I didn’t plan to get married on Valentine’s Day. It just kind of happened. It was February 10th, I needed to get married that weekend, and my mom came over to where I was working. She said, “You know, Sunday is Valentine’s Day.” We shrugged and smiled and pulled together a little wedding for family and friends in my parents’ living room. I wore a red dress and our cake was heart-shaped. It made our anniversary easy to remember.
I’m not sure what happened to Valentine’s Day. When I was growing up, it was a kids’ holiday, small and sentimental. We all brought in milk cartons, which we decorated as mailboxes into which our classmates slipped small cards in thin white envelopes. There would be a party, where we would eat cupcakes and open our Valentines. This sounds harmless, yes?
Back then, you were not required to give Valentines to everyone in your class. I certainly didn’t. I got fewer cards than the popular girls, which wasn’t crushing. But my cards always included drawings of hippos, elephants and the like. I was not fat, just tall and shy, but that was enough to get me the insulting cards back in the day. That was crushing. But that’s what Valentine’s Day was in the sixties — small and sentimental, sometimes disheartening.
And as my marriage progressed, we had kids, and they had their school Valentine parties. These were much as I remembered, but some things had changed; everyone brought everyone a card, which I thought was nice, and the card assortments no longer included anything insulting, which I thought was VERY nice. I sent cupcakes for the parties and thanked my husband for the card and flowers that he invariably remembered to get, and that was that, for Valentine’s Day.
I didn’t foresee it being a big deal, having a February 14th wedding anniversary. But somewhere in the 12 years I was married, Valentine’s Day had transformed from kids’ parties to some overwhelming romantic holiday spectacle. A holiday full of jewelry, travel, dinner in places that required reservations, and couples massages. It ballooned in importance, and its approach reminded me that I was alone, abandoned, raising three kids by myself, and bitter.
I was a mess. All it took was one pink cardboard heart to shred my own. I’d walk into the grocery store, just innocently going to get some milk, and I’d be confronted with BANKS of pink flowers and rows of cards and towers of heart-shaped candy boxes. Above it all waved colonnades of shiny Mylar balloons, with sappy messages that reminded me of how alone I was.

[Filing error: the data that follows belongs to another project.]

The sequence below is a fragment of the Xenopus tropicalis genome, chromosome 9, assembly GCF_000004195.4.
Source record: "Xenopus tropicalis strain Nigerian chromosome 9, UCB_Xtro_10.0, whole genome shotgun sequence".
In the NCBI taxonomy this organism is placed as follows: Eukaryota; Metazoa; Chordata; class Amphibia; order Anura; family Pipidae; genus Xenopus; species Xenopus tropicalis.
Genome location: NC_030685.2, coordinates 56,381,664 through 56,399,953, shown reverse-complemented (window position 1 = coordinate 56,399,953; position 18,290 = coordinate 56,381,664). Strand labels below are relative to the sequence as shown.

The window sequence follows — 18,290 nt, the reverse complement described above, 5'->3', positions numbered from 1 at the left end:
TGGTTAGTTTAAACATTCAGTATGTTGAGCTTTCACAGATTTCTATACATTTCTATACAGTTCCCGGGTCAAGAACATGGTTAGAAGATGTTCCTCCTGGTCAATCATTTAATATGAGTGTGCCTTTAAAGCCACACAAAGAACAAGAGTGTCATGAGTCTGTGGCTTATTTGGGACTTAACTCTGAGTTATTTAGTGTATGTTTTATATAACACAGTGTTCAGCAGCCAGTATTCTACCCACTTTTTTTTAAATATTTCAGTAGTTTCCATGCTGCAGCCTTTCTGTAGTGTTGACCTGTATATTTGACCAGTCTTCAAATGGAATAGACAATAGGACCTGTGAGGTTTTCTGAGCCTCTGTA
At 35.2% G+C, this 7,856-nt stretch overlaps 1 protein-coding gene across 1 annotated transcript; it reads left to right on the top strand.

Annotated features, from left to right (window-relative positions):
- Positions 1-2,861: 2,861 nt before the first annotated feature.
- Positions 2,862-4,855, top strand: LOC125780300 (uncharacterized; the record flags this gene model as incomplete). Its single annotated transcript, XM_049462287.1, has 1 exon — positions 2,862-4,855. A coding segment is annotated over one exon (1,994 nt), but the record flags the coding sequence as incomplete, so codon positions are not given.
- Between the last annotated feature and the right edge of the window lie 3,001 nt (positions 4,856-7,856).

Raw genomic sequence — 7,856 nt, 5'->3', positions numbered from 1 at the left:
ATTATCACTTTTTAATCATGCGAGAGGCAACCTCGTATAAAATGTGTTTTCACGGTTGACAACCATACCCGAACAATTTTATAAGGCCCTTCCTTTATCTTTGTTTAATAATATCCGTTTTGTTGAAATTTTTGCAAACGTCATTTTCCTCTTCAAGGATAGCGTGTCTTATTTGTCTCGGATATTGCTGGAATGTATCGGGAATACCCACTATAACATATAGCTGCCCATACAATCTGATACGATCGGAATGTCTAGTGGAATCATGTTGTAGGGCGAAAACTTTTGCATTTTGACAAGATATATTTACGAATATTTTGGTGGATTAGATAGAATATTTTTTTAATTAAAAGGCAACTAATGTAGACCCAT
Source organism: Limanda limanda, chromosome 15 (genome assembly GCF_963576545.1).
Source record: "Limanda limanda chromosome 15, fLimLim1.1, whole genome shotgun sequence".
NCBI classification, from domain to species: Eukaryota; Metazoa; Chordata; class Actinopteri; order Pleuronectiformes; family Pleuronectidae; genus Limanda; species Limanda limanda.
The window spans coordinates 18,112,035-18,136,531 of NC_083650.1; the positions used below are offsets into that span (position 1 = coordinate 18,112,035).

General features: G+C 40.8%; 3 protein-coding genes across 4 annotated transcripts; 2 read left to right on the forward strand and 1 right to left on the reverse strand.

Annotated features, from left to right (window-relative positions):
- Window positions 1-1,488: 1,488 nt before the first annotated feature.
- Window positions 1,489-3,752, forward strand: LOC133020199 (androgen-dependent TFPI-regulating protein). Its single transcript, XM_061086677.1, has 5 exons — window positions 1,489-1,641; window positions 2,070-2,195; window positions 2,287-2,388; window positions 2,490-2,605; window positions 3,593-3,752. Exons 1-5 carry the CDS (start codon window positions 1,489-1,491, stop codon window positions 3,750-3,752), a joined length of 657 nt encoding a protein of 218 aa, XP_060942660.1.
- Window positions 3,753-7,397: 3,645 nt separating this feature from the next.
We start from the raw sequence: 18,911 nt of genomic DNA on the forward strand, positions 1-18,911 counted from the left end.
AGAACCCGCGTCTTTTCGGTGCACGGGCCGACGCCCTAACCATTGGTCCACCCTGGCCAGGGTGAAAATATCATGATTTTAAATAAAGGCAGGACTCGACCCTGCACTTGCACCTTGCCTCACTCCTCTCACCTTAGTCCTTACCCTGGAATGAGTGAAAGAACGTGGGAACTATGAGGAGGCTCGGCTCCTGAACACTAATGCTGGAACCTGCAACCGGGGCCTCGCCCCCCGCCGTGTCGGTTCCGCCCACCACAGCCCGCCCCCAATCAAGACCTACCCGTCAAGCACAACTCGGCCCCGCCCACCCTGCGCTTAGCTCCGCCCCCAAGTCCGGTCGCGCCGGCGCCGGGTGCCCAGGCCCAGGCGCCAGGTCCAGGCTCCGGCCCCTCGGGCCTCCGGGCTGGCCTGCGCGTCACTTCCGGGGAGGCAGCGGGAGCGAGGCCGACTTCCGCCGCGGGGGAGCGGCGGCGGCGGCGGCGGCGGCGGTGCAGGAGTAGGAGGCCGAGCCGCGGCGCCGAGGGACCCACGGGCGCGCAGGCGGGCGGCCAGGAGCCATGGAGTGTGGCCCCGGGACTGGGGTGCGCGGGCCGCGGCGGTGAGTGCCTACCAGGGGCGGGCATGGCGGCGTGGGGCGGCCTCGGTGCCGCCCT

I tried several ways to fix it. First, I contained it. That’s SOP for me — I put pain in a corner, erect a barrier of humor around it, and deal with it when I’m ready. I made a lot of jokes about how stupid I was to get married on Valentine’s Day, exaggerating my agony for comic effect, fooling no one, I’m sure. Because no matter how biting, how caustic I was, everyone knew I was speaking from my hurt.
Next, I put little decorations here and there, to harden my heart to the pain they caused. Sort of a self-vaccination approach. If I surrounded myself with enough cardboard hearts, maybe they would lose their power to shred my real heart.
Then, I decided to stop moping about not having a Valentine, because I had three. My daughters always woke up to Valentines; a sweet card for each of them, some candy or a troll doll, whatever I’d found to tell my girls that they were, indeed, my Valentines.
That helped, but it did not cure me. I still felt my loneliness in a terrible way when February 14th rolled around. So I started on another strategy; Valentine dates.
All the societal build-up had apparently made grown-up, middle-aged men worried about whether or not they had Valentines. There were little articles about it on the news sites, “How to handle being single on Valentine’s Day” and the like, and they were aimed at men as well as women.
I almost couldn’t believe it. I can guarantee you that none of the men in the generation preceding mine EVER GAVE A MOMENT’S THOUGHT TO HAVING A VALENTINE. But these men cared, and so did I. So we’d kind of fumble our way together in January, and endure some awkward date on February 14th, and then cash it in a week or two after. That only made it worse. Something wrong won’t make it right.
Independently of my Valentine agony, I worked on filling the hole my divorce left in me. Recovering from my divorce took years, therapy, writing a novel about my experience, and a crash course in forgiveness. I had to give up the righteous anger of being wronged, and let myself heal.
The kind of relationships you can’t have when you’re toxic from your bad divorce. And when I was seeing someone, Valentine’s Day would come and we’d exchange cards and/or candy, and we might go out to dinner, or stay in, or forget about it entirely. It didn’t feel like a make or break.